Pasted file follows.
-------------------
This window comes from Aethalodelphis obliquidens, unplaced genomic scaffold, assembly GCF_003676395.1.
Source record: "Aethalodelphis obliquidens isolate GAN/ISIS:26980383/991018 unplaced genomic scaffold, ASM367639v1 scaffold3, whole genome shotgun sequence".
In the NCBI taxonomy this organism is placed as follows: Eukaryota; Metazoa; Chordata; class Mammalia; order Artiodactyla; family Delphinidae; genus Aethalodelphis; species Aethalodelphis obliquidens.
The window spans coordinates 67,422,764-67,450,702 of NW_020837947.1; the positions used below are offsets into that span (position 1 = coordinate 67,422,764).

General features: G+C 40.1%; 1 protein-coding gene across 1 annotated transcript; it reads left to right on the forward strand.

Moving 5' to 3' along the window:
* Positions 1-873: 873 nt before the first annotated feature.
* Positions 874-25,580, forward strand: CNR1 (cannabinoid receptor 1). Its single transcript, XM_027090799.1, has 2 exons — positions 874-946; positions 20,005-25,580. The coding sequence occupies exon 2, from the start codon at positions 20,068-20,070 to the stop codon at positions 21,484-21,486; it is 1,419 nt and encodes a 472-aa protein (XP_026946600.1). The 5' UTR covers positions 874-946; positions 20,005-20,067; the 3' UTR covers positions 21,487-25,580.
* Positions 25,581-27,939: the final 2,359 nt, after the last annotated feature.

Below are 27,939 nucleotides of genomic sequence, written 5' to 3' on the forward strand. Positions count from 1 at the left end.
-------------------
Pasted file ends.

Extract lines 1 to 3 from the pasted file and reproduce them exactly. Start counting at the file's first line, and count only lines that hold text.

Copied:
This window comes from Aethalodelphis obliquidens, unplaced genomic scaffold, assembly GCF_003676395.1.
Source record: "Aethalodelphis obliquidens isolate GAN/ISIS:26980383/991018 unplaced genomic scaffold, ASM367639v1 scaffold3, whole genome shotgun sequence".
In the NCBI taxonomy this organism is placed as follows: Eukaryota; Metazoa; Chordata; class Mammalia; order Artiodactyla; family Delphinidae; genus Aethalodelphis; species Aethalodelphis obliquidens.